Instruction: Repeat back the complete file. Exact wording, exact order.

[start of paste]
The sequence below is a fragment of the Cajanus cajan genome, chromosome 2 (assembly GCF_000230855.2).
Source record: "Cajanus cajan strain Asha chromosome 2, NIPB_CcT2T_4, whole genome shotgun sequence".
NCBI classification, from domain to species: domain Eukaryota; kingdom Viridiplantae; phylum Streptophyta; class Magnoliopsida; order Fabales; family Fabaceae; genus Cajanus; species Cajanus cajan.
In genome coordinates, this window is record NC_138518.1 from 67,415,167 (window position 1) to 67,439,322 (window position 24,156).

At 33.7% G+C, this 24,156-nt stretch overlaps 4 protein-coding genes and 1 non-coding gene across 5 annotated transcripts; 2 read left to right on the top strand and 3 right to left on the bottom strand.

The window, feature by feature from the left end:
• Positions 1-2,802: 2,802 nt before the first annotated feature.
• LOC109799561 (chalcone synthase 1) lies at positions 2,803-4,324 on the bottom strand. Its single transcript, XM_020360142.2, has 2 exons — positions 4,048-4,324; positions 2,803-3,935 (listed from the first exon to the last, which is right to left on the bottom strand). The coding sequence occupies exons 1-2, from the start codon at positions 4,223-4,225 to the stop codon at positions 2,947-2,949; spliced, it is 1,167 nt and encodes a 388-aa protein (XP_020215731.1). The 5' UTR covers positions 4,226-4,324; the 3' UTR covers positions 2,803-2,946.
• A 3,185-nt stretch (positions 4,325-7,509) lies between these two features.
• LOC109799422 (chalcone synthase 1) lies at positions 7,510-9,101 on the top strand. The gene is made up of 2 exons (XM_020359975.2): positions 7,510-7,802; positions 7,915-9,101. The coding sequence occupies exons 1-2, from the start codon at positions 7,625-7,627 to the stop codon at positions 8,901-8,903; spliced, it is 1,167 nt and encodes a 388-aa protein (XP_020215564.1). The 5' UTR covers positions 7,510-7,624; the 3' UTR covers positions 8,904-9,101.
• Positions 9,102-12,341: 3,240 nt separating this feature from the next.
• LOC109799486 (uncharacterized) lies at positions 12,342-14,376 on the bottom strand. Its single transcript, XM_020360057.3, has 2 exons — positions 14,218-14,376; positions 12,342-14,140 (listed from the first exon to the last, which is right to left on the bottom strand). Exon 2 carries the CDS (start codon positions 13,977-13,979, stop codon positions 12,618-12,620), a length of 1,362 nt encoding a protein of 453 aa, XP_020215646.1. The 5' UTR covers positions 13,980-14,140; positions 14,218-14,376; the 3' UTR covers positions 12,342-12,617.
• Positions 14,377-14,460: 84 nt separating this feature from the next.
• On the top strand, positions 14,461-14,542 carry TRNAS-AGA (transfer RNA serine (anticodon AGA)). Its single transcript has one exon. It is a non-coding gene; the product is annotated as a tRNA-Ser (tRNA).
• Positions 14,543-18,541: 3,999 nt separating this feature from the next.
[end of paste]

The sequence below is a fragment of the Cajanus cajan genome, chromosome 2 (assembly GCF_000230855.2).
Source record: "Cajanus cajan strain Asha chromosome 2, NIPB_CcT2T_4, whole genome shotgun sequence".
NCBI classification, from domain to species: domain Eukaryota; kingdom Viridiplantae; phylum Streptophyta; class Magnoliopsida; order Fabales; family Fabaceae; genus Cajanus; species Cajanus cajan.
In genome coordinates, this window is record NC_138518.1 from 67,415,167 (window position 1) to 67,439,322 (window position 24,156).

At 33.7% G+C, this 24,156-nt stretch overlaps 4 protein-coding genes and 1 non-coding gene across 5 annotated transcripts; 2 read left to right on the top strand and 3 right to left on the bottom strand.

The window, feature by feature from the left end:
• Positions 1-2,802: 2,802 nt before the first annotated feature.
• LOC109799561 (chalcone synthase 1) lies at positions 2,803-4,324 on the bottom strand. Its single transcript, XM_020360142.2, has 2 exons — positions 4,048-4,324; positions 2,803-3,935 (listed from the first exon to the last, which is right to left on the bottom strand). The coding sequence occupies exons 1-2, from the start codon at positions 4,223-4,225 to the stop codon at positions 2,947-2,949; spliced, it is 1,167 nt and encodes a 388-aa protein (XP_020215731.1). The 5' UTR covers positions 4,226-4,324; the 3' UTR covers positions 2,803-2,946.
• A 3,185-nt stretch (positions 4,325-7,509) lies between these two features.
• LOC109799422 (chalcone synthase 1) lies at positions 7,510-9,101 on the top strand. The gene is made up of 2 exons (XM_020359975.2): positions 7,510-7,802; positions 7,915-9,101. The coding sequence occupies exons 1-2, from the start codon at positions 7,625-7,627 to the stop codon at positions 8,901-8,903; spliced, it is 1,167 nt and encodes a 388-aa protein (XP_020215564.1). The 5' UTR covers positions 7,510-7,624; the 3' UTR covers positions 8,904-9,101.
• Positions 9,102-12,341: 3,240 nt separating this feature from the next.
• LOC109799486 (uncharacterized) lies at positions 12,342-14,376 on the bottom strand. Its single transcript, XM_020360057.3, has 2 exons — positions 14,218-14,376; positions 12,342-14,140 (listed from the first exon to the last, which is right to left on the bottom strand). Exon 2 carries the CDS (start codon positions 13,977-13,979, stop codon positions 12,618-12,620), a length of 1,362 nt encoding a protein of 453 aa, XP_020215646.1. The 5' UTR covers positions 13,980-14,140; positions 14,218-14,376; the 3' UTR covers positions 12,342-12,617.
• Positions 14,377-14,460: 84 nt separating this feature from the next.
• On the top strand, positions 14,461-14,542 carry TRNAS-AGA (transfer RNA serine (anticodon AGA)). Its single transcript has one exon. It is a non-coding gene; the product is annotated as a tRNA-Ser (tRNA).
• Positions 14,543-18,541: 3,999 nt separating this feature from the next.